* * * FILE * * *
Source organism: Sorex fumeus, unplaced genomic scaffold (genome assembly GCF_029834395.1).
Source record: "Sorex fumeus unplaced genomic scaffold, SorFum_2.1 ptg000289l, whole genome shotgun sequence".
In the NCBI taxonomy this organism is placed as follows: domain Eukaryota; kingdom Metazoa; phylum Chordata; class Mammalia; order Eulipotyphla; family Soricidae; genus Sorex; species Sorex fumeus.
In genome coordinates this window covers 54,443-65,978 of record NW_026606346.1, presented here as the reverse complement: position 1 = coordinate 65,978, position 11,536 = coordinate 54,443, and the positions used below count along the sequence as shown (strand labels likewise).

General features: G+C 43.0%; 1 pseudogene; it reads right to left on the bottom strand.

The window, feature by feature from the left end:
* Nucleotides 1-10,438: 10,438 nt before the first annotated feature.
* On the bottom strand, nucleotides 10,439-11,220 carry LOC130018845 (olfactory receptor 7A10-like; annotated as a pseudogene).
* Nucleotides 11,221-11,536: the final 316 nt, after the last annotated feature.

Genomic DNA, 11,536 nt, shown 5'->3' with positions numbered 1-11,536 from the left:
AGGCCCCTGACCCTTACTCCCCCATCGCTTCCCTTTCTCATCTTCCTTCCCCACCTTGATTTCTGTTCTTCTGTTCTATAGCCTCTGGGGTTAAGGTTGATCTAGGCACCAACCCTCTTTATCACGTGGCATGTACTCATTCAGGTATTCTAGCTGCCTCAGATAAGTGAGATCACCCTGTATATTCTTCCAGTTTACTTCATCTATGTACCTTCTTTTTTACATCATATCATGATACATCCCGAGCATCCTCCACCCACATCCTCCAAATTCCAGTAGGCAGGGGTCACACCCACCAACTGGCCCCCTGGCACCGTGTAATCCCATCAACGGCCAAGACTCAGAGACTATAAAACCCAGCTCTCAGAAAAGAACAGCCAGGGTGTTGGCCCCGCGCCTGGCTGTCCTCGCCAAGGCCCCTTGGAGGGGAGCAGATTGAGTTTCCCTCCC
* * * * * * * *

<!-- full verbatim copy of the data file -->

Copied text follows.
Source organism: Sorex fumeus, unplaced genomic scaffold (genome assembly GCF_029834395.1).
Source record: "Sorex fumeus unplaced genomic scaffold, SorFum_2.1 ptg000289l, whole genome shotgun sequence".
In the NCBI taxonomy this organism is placed as follows: domain Eukaryota; kingdom Metazoa; phylum Chordata; class Mammalia; order Eulipotyphla; family Soricidae; genus Sorex; species Sorex fumeus.
In genome coordinates this window covers 54,443-65,978 of record NW_026606346.1, presented here as the reverse complement: position 1 = coordinate 65,978, position 11,536 = coordinate 54,443, and the positions used below count along the sequence as shown (strand labels likewise).

General features: G+C 43.0%; 1 pseudogene; it reads right to left on the bottom strand.

The window, feature by feature from the left end:
* Nucleotides 1-10,438: 10,438 nt before the first annotated feature.
* On the bottom strand, nucleotides 10,439-11,220 carry LOC130018845 (olfactory receptor 7A10-like; annotated as a pseudogene).
* Nucleotides 11,221-11,536: the final 316 nt, after the last annotated feature.

Genomic DNA, 11,536 nt, shown 5'->3' with positions numbered 1-11,536 from the left:
AGGCCCCTGACCCTTACTCCCCCATCGCTTCCCTTTCTCATCTTCCTTCCCCACCTTGATTTCTGTTCTTCTGTTCTATAGCCTCTGGGGTTAAGGTTGATCTAGGCACCAACCCTCTTTATCACGTGGCATGTACTCATTCAGGTATTCTAGCTGCCTCAGATAAGTGAGATCACCCTGTATATTCTTCCAGTTTACTTCATCTATGTACCTTCTTTTTTACATCATATCATGATACATCCCGAGCATCCTCCACCCACATCCTCCAAATTCCAGTAGGCAGGGGTCACACCCACCAACTGGCCCCCTGGCACCGTGTAATCCCATCAACGGCCAAGACTCAGAGACTATAAAACCCAGCTCTCAGAAAAGAACAGCCAGGGTGTTGGCCCCGCGCCTGGCTGTCCTCGCCAAGGCCCCTTGGAGGGGAGCAGATTGAGTTTCCCTCCC